Definition of exertion in English:

exertion

noun

  • 1Physical or mental effort.

    ‘she was panting with the exertion’
    ‘a well-earned rest after their mental exertions’
    • ‘What he needs after such exertions is an ice bath, massage, rest and sleep.’
    • ‘But a sense of disquiet came over me when he began his exertions.’
    • ‘It's just unfortunate that their opponents will be underdone, most of them suffering from their exertions in Gosford five days previously.’
    • ‘After all the exertions of yesterday I felt it was unlikely that I would still be standing by 7pm, whether I'd been drinking or not.’
    • ‘By close of play at 3.30 p.m. daily they trooped home tired after their exertions but very contented and happy indeed.’
    • ‘Contemporary people, most of whom earn wages, expect their exertions to be rewarded not only by other humans but also by God.’
    • ‘Physical exertions have never really presented me with any challenge.’
    • ‘Someone had to be made happy by the exertions of this sad clown.’
    • ‘However, in the past few years Alan's health suffered from the exertions of running the service and he has not been able to meet visitors and club members to say goodbye.’
    • ‘The physical and mental exertions on Sunday may take its toll.’
    • ‘Dusty atmosphere and physical exertions are even otherwise extremely harmful for heart patients.’
    • ‘Yet having sat almost idle for the best part of two summers, no wonder his daydreams so readily drift to warmer days under the sunshine and exertions out on the field.’
    • ‘At one point it was feared Jessica might have to pull out after she fell ill with chickenpox, but she is making a good recovery and hopes to be in top shape for Sunday's exertions.’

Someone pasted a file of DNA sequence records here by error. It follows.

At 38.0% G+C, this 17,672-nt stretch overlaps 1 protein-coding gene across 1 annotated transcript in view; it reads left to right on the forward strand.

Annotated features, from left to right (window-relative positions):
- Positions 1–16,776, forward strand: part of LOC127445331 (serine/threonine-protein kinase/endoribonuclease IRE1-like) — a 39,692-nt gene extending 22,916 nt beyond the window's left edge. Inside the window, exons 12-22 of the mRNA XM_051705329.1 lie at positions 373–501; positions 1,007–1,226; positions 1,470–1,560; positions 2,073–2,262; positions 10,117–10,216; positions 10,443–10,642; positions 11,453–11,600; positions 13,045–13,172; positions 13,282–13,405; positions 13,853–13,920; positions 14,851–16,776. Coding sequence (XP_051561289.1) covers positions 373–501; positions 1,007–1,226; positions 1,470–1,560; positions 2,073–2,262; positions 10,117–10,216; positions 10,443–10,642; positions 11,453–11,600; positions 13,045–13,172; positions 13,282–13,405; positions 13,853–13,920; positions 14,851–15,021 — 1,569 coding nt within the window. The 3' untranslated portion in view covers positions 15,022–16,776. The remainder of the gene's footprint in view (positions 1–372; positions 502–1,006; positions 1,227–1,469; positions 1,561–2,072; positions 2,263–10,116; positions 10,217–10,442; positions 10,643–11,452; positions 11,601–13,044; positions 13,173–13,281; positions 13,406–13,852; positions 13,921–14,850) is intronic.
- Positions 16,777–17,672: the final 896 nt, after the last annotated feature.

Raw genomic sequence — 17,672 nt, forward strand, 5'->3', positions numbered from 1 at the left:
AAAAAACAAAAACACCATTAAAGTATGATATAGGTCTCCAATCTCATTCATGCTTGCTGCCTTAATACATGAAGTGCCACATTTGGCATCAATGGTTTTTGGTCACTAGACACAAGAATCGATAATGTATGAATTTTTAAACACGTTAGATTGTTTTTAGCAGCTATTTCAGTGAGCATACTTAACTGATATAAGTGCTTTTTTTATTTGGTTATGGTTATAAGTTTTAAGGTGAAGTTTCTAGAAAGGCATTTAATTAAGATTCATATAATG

• ‘Hence, the intellectual, mental, moral and physical exertions will be greater.’
    • ‘Signs of mental and physical fatigue after midweek exertions manifested themselves in some sluggish play from O'Neill's men early on.’
    • ‘Nor shall there be any exertions or endeavours, obligations, nor any commissions received.’
    • ‘His World Cup exertions have perhaps left him more mentally jaded than straining physically.’
    • ‘It was the Actress whom we'd met in the City, sweating profusely from her exertions and with a dirty smudge across a cheek.’
    • ‘Filled with a zest for existence and coping with the exertions of a young wife and two kids, he is aware his work will see him live on long after he has shuffled off this mortal coil.’
    • ‘The physical exertions would plague him for days, never mind the damage it would wreak on his mental ability.’
    effort, strain, struggle, toil, endeavour, hard work, labour, industry, blood, sweat, and tears
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  • 2The application of a force, influence, or quality.

    ‘the exertion of authority’
    • ‘I rolled my eyes, giving into his exertion of force, and following him down the street back home.’
    • ‘I could actually feel my entire body just sink along with my mattress, from his exertion of force.’
    • ‘It feels spindly, as if it will break with exertion of more force.’
    • ‘With meditation a lot of exertion is necessary, but it cannot be forced.’
    • ‘I become adept in my own sphere of influence and exertion, at peace and without fear.’
    use, application, appliance, bringing to bear, exercise, employment, utilization
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Pronunciation

exertion

/iɡˈzərSH(ə)n//ɪɡˈzərʃ(ə)n/